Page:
The constant fixation on aggregate numbers paired with stories of great success and great failure at the expense of the commonplace paints an entirely unrealistic picture of what goes on in our nation’s schools every day. It also creates an unnecessary urgency for uniform dramatic change that will kill the success of systems such as mine while attempting to fix the problem of underperforming urban districts. The tagline on the cover of Time—fix our schools or get used to failure—unfairly labels a school such as mine, already demonstrating success and consistently moving toward improvement, as a problem. Instead of recognizing our efforts, we’re scapegoated as the primary obstacle to our nation’s recovery from an economic crisis.

Thanks for the quick fix, we’ll get started on it tomorrow and tell you how it goes. Unless of course you’d like to open real dialogue and acknowledge the diversity of the education systems in the United States and figure out how we target the areas that are failing, develop innovative solutions to consistent problems, and sustain and nurture the systems and teachers who continue to effectively prepare the next generation for a productive life in a global society.


  1. The problem with the quick fix is that it is based on flawed understanding. I guess the quesstion is wheher or not your school is better for all the efforts to make it better, doubt that it is.

  2. The problem with whining about any kind of fix is that elite school district rely on elitist ideology to remove any concern for the other 97% - or whatever percent - of the country.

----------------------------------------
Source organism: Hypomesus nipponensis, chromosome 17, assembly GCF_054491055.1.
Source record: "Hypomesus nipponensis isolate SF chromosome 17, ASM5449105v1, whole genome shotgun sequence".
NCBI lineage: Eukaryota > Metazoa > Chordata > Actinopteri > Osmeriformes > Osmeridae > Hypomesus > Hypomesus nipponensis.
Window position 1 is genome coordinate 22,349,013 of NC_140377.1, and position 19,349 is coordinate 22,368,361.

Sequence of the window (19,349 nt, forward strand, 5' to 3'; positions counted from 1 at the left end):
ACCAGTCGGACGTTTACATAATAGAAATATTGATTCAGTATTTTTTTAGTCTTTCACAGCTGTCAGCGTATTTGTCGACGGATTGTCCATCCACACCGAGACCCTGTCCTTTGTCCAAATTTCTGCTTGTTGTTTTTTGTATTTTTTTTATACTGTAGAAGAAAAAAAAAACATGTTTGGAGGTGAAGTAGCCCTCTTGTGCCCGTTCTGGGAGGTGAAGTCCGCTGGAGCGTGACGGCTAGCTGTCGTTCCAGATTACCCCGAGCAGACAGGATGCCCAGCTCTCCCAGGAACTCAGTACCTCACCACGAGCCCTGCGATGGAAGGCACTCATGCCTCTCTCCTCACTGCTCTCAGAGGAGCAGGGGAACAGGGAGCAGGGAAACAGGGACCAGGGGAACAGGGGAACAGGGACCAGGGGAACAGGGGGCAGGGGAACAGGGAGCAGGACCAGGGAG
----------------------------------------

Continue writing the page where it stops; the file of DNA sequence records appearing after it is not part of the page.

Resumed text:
That also is at odds with the history of American education. But, then, you're not really concerned with American education. Like the parents and grandparents who can guarantee their own a spot at Yale or Harvard - screw the rest is the other half or your corollary.

  3. Eidcard, I'm glad you brought this up, because frankly, it is an issue I struggle with. For example, research seems to clearly point out that summer losses in reading significantly impact the achievement gap for lower socio-economic groups. Therefore, a longer school year- or year round schooling even- would benefit these students greatly.

    But, for my family, every additional requirement from school is an opportunity away from school that my child will not have the time for. I can't say this without concern for "the other 97%." I would ask though, should my child be required to attend school year round because other students are losing ground in reading with a summer break? On the other hand, what are we saying if we require additional school for some of the population, but not the other. Disadvantaged students spend their time in summer school programs while advantaged students enjoy swim team and summer camps? That doesn't quite sound right either. So what is the answer?

    We need to figure out how to do both, to truly create an environment that levels the playing field by allowing all students to live out their full potential.

    I'm not sure if your last comments were directed at me or not, but I assure you that my background is far from one in which my parents or grandparents could guarantee a spot at Yale or Harvard (and I would be flattered to think that it is remotely possible that I would have that influence in nearly any college with my own children). "Screw the rest" is certainly not the other half of my corollary-- rather, how do we move forward without "screwing" anyone.

  4. In our defense we are many things, but not certain the elitist label fits very well. For myself and Turner do not make enough money to be elitists. Our application was denied. To say we are not really concerned with American Education well now...that just doesn't make much sense. Quite the contrary. To quote my favorite Educational Scholar "it chaps my rear."